Customer Review

48 of 56 people found the following review helpful
5.0 out of 5 stars Nightmare: A journey into the heart and soul of A7X, July 28, 2010
This review is from: Nightmare (Audio CD)
The central theme of Nightmare by Avenged Sevenfold is emotion. Certainly with the death of a fellow member of the band and a brother, the members of Avenged Sevenfold were swimming in an ocean of emotions. This album has remorse, confusion, and pure hate among other varied emotions that enable listeners to intake a small taste of the experience these talented individuals underwent.

Nightmare (5/5): The title and opening track of Nightmare begins your journey with a bang. This track starts off with a dreamy chime before blowing you away with Shadows screaming "nightmare" leading you into a high paced experienced. This track was well chosen as the leading single. It's very catchy and it isn't long before you're singing along learning of the bands nightmare that is about to unfold before you.

Welcome To The Family (5/5): This track is probably a future single and perhaps the most accessible song on the album. After a shout out to a "Waking the Fallen" instrumental intro Shadows jumps into the melody of this very catchy track. Like Nightmare this song is also set to prepare you for what's to come. It addresses the cacophony of emotions running rampant with their minds. We see that even the members of A7X aren't sure exactly what they are feeling it's a mixture of so many raw emotions, "When our thoughts are so numb and our feelings unsure
We all have emptiness inside, We all have answers to find, But you can't win this fight." Among the catchy melody and chorus is a blazing a solo and Shadows intermixing a growl/whisper tone to conclude this track

Danger Line (3/5): This song starts off with a marching band type drum progression, before jumping into a moderately high passed jam. I enjoyed this song, but it just didn't seem to fit into the concept of the album. It's well known that Avenged Sevenfold are big supporters of the men, women, and children affected by war and the lives of soldiers, which this song exemplifies. There is an interesting surprise towards the end of the song when the melody and pace slows to almost a ballad, highly contrasting with the fairly quick pace the song initially sets. As I said before this is a pretty decent stand alone song, but just doesn't flow or mesh with the rest of the album.

Buried Alive (5/5): This track begins with a long, slower paced Metallica-esk intro of guitar bliss before finally jumping into the initial melody of the song. Maintaining the Thrash ballad feel the song jumps into a powerful chorus that takes you a little bit by surprise the first time you hear it. This song has a groove about it early on that will leave you feeling relaxed and intrigued before it hits the blistering solo that synyster shreds out with technical perfection. Soon after the solo, however, the song takes an adrenaline pumping twist, pounding out heavy chords and a deep base. With that we get the first real taste of Shadows screaming since Waking the fallen, which left my jaw on the floor. Lyrically, through the progression, the concept of the album is continued. While using the tracks "Nightmare" and "Welcome to the Family" as a basis for the album, Buried Alive suggest the feelings the band felt after the initial shock wore off. Without Jimmy the band felt, as the title suggests, trapped and helpless. The progression of the song also leans towards the experience of claustrophobia. At first the trapped feeling is subtle and leaves you vulnerable, but if the feeling continues to linger it doesn't take long before the feeling detonates into an overwhelming flurry of pain, as if not only were they trapped and alone but suffocating in their own hell. The final lines of this song bring Avenged Sevenfold forward to an angry acceptance of what has happened to them this past year as Shadows bellows "THIS IS NOW YOUR LIFE, DIE BURIED ALIVE"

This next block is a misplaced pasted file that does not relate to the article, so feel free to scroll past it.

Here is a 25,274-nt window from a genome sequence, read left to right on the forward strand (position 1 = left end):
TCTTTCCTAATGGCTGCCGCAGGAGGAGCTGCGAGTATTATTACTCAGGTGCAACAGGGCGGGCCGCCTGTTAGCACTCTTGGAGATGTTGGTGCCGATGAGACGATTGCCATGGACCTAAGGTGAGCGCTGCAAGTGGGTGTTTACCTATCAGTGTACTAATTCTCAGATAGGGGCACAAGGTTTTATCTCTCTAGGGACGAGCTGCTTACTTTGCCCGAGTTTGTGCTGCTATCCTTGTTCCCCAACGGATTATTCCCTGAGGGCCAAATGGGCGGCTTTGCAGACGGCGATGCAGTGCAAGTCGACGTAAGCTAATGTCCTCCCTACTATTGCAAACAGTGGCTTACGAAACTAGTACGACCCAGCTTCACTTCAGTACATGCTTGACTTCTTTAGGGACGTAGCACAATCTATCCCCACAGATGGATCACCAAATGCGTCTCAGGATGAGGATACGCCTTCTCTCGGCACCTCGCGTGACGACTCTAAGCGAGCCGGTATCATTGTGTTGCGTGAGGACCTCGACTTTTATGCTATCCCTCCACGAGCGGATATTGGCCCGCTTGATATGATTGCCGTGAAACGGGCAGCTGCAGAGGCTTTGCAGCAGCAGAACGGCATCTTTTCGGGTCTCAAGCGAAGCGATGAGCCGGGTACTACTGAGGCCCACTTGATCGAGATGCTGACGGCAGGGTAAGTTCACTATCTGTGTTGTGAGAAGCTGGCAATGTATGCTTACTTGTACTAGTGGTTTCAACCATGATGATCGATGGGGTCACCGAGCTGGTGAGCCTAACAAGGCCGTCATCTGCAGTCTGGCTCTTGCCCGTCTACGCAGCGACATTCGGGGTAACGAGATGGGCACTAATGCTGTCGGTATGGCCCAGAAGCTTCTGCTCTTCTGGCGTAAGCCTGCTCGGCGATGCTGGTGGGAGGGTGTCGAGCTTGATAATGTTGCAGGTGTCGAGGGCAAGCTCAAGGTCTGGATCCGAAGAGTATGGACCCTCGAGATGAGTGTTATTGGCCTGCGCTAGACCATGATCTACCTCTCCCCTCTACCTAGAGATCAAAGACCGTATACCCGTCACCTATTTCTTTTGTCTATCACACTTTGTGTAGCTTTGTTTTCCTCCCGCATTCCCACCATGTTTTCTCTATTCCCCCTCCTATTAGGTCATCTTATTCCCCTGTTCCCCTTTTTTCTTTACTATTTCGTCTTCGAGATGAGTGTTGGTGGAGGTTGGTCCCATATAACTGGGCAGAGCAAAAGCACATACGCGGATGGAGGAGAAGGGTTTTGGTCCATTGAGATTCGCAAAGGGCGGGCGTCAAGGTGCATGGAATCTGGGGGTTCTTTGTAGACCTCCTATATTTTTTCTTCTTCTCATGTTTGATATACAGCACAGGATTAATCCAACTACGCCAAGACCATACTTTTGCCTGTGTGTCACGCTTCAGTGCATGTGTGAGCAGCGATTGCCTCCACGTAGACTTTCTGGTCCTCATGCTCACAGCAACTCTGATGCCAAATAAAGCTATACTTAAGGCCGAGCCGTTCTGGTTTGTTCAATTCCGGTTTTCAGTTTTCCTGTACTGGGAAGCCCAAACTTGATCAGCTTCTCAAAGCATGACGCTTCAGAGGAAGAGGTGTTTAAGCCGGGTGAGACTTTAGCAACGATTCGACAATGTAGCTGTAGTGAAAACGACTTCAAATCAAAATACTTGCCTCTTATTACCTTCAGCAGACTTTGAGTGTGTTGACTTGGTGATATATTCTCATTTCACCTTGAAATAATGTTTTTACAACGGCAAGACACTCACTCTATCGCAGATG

Natural Born Killer (5/5): This track will blow your mind away the first time you hear it. This track begins at a blistering speed and only lets up a little during the chorus just so you can process the instrumental inferno that just took place and will undoubtedly continue post chorus. What stood out to me on this song was the drumming. Portnoy did a great job filling in for The Rev, but it's still very obvious that it was in fact Portnoy doing the drumming on this album, while doing his best to keep The Rev's memory alive. This track, however, just screamed The Rev in every direction. If I didn't know it was Portnoy I would have thought Jimmy was able to leave this beat behind. To me, due to the drumming, this song is the most complete. It not only has a nostalgic feel about it, seeing as how it could be a love child of "Waking the Fallen" and "City of Evil," but also the fact that you can almost sense Jimmy behind the kit.

So Far Away (4/5): This song dismisses any intro and jumps into the emotional ride. The lyrics for this song were written by Synyster as his goodbye or just his feelings for The Rev. The song begins with a very straight forward verse, a guitar, and Shadows singing his words, that's about it. This song wasn't meant to be impressive really, it was just meant to help heal. Synyster opens his heart for this song describing who Jimmy was to him and how he's felt upon losing his best friend. Even though it probably wasn't meant to impress, parts of it still deserve notice. The solo in this song is simply gorgeous. Synyster begins with an acoustic medley following a slight pause before jumping into the sweet sound of steel. It's nowhere near his most complicated piece, but it speaks to the listeners without remorse, leaving a long lasting impression. While this song can be hard to listen to without tears welling up in your eyes, you'll find yourself wanting to experience this one over and over.